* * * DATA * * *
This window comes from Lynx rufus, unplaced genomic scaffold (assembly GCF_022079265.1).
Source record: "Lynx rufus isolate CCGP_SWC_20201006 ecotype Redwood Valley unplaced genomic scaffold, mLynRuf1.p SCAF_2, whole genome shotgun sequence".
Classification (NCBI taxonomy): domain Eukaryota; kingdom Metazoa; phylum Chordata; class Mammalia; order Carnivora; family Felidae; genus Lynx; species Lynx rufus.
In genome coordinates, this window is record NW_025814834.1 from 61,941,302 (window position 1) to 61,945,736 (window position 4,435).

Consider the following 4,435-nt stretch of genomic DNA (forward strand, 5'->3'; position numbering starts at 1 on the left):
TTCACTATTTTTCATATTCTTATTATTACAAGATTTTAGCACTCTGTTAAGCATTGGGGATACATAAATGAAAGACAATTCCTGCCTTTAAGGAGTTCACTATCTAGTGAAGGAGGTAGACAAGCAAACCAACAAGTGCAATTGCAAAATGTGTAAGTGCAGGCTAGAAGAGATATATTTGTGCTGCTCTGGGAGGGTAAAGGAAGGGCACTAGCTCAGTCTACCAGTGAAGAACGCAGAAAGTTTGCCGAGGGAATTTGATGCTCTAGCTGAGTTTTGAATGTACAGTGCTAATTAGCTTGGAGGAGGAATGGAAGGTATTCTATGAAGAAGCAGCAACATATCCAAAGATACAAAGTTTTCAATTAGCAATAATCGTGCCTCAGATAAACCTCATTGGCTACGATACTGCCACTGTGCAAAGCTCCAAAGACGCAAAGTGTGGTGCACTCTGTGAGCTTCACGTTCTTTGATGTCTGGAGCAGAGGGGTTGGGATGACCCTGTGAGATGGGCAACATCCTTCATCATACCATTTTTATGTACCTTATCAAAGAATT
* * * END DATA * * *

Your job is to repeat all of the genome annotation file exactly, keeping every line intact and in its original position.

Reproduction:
This window comes from Lynx rufus, unplaced genomic scaffold (assembly GCF_022079265.1).
Source record: "Lynx rufus isolate CCGP_SWC_20201006 ecotype Redwood Valley unplaced genomic scaffold, mLynRuf1.p SCAF_2, whole genome shotgun sequence".
Classification (NCBI taxonomy): domain Eukaryota; kingdom Metazoa; phylum Chordata; class Mammalia; order Carnivora; family Felidae; genus Lynx; species Lynx rufus.
In genome coordinates, this window is record NW_025814834.1 from 61,941,302 (window position 1) to 61,945,736 (window position 4,435).

Consider the following 4,435-nt stretch of genomic DNA (forward strand, 5'->3'; position numbering starts at 1 on the left):
TTCACTATTTTTCATATTCTTATTATTACAAGATTTTAGCACTCTGTTAAGCATTGGGGATACATAAATGAAAGACAATTCCTGCCTTTAAGGAGTTCACTATCTAGTGAAGGAGGTAGACAAGCAAACCAACAAGTGCAATTGCAAAATGTGTAAGTGCAGGCTAGAAGAGATATATTTGTGCTGCTCTGGGAGGGTAAAGGAAGGGCACTAGCTCAGTCTACCAGTGAAGAACGCAGAAAGTTTGCCGAGGGAATTTGATGCTCTAGCTGAGTTTTGAATGTACAGTGCTAATTAGCTTGGAGGAGGAATGGAAGGTATTCTATGAAGAAGCAGCAACATATCCAAAGATACAAAGTTTTCAATTAGCAATAATCGTGCCTCAGATAAACCTCATTGGCTACGATACTGCCACTGTGCAAAGCTCCAAAGACGCAAAGTGTGGTGCACTCTGTGAGCTTCACGTTCTTTGATGTCTGGAGCAGAGGGGTTGGGATGACCCTGTGAGATGGGCAACATCCTTCATCATACCATTTTTATGTACCTTATCAAAGAATT